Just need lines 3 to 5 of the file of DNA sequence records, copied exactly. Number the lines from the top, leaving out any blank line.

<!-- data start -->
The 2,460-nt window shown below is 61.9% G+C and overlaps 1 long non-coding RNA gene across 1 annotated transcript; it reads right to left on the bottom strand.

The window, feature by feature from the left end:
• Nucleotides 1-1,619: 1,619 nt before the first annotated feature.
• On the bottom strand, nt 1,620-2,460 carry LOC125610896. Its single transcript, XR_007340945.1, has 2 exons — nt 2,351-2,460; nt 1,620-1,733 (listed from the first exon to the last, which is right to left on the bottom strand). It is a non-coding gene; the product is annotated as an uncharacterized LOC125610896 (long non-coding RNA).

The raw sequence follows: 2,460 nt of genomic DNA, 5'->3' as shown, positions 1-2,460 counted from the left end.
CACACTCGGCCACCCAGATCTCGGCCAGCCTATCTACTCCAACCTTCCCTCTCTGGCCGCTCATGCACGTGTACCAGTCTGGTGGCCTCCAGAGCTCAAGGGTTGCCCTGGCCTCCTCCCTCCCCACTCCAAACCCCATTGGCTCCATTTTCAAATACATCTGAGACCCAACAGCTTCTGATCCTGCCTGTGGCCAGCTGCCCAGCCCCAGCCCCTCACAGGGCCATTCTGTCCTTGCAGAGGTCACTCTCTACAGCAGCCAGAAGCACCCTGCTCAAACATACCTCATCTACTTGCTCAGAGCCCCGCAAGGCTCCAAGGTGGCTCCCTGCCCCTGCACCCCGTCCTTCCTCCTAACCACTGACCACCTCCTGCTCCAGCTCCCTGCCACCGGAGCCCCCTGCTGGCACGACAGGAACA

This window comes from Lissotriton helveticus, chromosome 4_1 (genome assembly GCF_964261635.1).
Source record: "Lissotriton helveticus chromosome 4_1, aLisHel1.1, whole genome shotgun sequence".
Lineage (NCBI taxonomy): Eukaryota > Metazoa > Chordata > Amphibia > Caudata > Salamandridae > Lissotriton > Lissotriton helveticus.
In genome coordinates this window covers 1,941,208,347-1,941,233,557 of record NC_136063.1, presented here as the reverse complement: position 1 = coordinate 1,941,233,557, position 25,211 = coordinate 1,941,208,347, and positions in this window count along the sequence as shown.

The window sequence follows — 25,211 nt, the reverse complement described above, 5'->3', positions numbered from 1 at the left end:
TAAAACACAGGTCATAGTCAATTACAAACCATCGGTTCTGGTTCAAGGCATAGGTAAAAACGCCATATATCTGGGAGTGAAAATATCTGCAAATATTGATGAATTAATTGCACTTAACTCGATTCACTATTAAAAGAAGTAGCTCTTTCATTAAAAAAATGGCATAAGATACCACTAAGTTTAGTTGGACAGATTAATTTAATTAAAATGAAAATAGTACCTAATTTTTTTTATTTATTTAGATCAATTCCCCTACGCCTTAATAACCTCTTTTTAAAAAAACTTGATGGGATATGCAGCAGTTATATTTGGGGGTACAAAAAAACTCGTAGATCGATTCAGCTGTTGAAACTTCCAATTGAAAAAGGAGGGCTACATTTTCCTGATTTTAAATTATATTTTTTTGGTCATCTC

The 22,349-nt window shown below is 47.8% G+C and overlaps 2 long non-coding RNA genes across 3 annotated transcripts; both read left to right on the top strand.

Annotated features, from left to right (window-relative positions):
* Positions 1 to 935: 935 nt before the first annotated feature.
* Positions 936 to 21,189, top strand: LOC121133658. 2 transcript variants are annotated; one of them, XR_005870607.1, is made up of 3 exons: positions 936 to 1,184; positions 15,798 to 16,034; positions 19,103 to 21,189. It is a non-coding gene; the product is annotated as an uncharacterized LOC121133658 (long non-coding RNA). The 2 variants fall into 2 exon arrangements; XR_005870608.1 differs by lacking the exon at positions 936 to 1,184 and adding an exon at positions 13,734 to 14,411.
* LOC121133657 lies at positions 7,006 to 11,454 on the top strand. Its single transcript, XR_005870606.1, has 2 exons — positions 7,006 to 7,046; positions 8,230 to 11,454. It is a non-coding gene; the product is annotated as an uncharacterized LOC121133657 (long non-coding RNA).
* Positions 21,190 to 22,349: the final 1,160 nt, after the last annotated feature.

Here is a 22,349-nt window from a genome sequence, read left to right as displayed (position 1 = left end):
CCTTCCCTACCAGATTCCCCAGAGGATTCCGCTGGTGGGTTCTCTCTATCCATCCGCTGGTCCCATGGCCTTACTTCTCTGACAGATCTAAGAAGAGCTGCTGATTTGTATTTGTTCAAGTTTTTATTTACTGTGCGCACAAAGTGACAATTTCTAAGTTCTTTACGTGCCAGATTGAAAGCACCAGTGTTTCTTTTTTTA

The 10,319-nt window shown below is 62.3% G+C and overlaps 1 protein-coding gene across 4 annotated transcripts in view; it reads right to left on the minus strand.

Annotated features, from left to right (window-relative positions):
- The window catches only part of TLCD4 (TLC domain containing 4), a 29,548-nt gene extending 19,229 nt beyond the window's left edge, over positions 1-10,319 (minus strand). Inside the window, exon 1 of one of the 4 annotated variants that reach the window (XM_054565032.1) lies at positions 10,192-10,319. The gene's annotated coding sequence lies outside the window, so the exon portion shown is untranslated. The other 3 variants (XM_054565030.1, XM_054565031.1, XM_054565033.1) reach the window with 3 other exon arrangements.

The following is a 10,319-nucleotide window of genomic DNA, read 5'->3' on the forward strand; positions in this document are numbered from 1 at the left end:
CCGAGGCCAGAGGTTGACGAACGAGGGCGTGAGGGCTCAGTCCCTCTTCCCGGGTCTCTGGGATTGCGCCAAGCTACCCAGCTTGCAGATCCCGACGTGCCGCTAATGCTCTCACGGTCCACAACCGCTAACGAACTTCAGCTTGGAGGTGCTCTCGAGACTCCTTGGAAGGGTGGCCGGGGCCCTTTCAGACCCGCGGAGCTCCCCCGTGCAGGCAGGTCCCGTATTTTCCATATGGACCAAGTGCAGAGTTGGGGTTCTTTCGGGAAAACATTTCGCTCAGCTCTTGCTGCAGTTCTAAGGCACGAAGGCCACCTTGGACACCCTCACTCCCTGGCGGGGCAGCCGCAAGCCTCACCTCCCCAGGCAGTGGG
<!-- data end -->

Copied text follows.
• Nucleotides 1-1,619: 1,619 nt before the first annotated feature.
• On the bottom strand, nt 1,620-2,460 carry LOC125610896. Its single transcript, XR_007340945.1, has 2 exons — nt 2,351-2,460; nt 1,620-1,733 (listed from the first exon to the last, which is right to left on the bottom strand). It is a non-coding gene; the product is annotated as an uncharacterized LOC125610896 (long non-coding RNA).

The raw sequence follows: 2,460 nt of genomic DNA, 5'->3' as shown, positions 1-2,460 counted from the left end.